comfort and joy
Brett didn't let me help with the cooking so I headed outside to see to the animals while he bathed the leg in cream sauce, butter, garlic, mushroom and rosemary. He also had biscuits, beans, Adirondack Blue potatoes (which make purple mashed potatoes!) and I had set a peppermint pig on the table as a post-meal treat. (Peppermint Pigs are an upstate NY tradition from Saratoga) My first chore was the Freedom Rangers, who are still in the brooder. They were already doubled in size and would need more space soon. But they next week or so they would be fine. I gave them clean bedding, fresh feed, and water and then walked outside to the barn..
Standing next to the barn, was y Christmas Present. A Jasper-sized stone boat! I squealed! A stone boat is what you see in that picture, a wooden draggable sleigh used by draft horses to pull field stones, firewood, farm implements, and move over ice and snow with sap buckets in March. It is the original "tractor attachment" the most basic working horse's rig. It's not something that comes in pony sizes, but Brett took a photo of the stone boat at Merck Forest during Antlerstock and made it from his own home-milled lumber. Amazing...
The meal was epic. I had never tasted such lamb. It was succulent, slightly pink (the greatest sin of lamb is over cooking), and covered in the creamy sauce. The potatoes and greens were perfect sides. We enjoyed the biscuits with butter and a bottle of red wine. Cheers to a friendship so grand, and to his skills and kindness. This is a man who not only raised the sheep, but created a 4-star meal out of the flesh he butchered himself and has the home-tanned fleece rug on his cabin floor to prove it. I'm proud to know him, and constantly impressed by his talents.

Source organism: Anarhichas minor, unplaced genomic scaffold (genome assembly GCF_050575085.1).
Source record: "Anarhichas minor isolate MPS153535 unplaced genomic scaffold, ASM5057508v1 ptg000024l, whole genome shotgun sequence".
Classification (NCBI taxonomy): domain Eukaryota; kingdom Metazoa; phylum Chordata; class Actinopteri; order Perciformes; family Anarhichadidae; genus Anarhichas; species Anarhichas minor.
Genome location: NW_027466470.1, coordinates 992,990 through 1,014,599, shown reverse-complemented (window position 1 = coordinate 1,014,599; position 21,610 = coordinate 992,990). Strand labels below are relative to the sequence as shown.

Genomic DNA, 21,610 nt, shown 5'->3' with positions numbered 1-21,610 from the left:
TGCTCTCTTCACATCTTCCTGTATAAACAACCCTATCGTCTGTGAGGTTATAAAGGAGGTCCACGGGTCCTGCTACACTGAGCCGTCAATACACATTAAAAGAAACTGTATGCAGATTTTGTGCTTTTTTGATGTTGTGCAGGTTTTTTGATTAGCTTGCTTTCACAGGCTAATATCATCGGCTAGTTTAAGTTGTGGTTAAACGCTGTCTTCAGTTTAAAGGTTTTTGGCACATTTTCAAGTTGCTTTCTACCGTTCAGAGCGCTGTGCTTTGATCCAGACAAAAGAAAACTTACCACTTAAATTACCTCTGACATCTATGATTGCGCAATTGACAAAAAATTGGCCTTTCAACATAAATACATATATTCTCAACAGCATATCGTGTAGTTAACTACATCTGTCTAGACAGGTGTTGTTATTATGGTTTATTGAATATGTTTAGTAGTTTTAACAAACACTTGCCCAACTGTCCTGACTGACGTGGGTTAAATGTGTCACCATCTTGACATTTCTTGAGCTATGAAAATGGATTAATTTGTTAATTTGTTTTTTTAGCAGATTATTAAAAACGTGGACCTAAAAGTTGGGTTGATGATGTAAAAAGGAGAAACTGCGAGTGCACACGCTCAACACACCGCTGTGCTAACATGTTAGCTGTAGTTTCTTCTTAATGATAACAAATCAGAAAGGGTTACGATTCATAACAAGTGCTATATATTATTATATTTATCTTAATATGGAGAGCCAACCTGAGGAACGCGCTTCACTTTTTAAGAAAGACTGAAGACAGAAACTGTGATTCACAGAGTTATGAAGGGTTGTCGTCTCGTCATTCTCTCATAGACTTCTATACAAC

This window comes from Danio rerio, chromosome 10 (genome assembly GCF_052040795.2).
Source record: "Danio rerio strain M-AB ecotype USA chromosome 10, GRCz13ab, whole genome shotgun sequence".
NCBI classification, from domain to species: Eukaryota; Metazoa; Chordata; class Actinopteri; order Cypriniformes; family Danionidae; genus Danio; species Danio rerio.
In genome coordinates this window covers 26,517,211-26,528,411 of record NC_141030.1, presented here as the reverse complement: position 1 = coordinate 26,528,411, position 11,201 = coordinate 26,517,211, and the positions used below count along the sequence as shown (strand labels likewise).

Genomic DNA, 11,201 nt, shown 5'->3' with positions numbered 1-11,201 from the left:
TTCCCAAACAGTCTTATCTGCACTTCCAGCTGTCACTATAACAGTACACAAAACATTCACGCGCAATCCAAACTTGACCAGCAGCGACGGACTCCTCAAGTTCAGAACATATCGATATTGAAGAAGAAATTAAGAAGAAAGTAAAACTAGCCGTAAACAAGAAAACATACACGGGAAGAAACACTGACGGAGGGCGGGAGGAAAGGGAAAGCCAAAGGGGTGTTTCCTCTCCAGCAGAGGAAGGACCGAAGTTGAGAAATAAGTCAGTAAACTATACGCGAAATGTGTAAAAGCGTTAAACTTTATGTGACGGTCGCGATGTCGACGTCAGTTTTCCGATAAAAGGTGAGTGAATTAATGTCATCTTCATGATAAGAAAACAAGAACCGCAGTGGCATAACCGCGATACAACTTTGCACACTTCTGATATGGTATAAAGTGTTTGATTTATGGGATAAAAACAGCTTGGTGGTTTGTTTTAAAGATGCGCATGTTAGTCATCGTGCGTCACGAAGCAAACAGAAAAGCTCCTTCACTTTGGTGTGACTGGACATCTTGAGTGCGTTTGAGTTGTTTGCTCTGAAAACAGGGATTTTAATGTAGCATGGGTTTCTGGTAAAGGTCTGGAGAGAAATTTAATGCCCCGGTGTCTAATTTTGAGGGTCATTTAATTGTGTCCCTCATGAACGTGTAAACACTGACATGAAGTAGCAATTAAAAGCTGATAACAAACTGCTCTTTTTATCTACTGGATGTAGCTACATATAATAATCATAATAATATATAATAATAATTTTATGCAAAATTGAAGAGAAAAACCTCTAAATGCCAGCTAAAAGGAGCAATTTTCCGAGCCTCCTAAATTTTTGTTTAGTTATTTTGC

I am impressed by your talents as well. I received hand knit socks (wore them last night!), a painting of a howling wolf with antlers, hand-knit sheep toys (with a border collie!), music, books, letters, and enough cards to drown my kitchen door. There will be a donation made from this community to Heifer.org for (you guess it!) a lamb for a family in need. That's right, we came together with enough to deliver a sheep to people who truly need it. A blessing, one of many, from you wonderful readers across the globe.
And as far as eating my own lamb, I will say this, for anyone curious. Eating the leg of lamb from a sheep I delivered here on a cold spring night was not in any way weird or uncomfortable. It was an honor and a blessing. It was possibly the best meal of my life and I could not believe such a feast started in my own pasture. I asked Brett how he felt about the lamb, since his relationship was more primal. He was the one who raised, slaughtered, butchered and served him. He thought about it for a moment and replied, "I chew slower." Perfect.
This Christmas, we should all take a moment to chew slower. You don't have to raise your meal to be so grateful for it it gives you pause. To be celebrating a religious holiday without fear, in a country at peace, with people you love and cherish deserves the reflection and amazement it should deliver to everyone warm and surrounded by grace this season.
From this farm, to yours, Merry Christmas.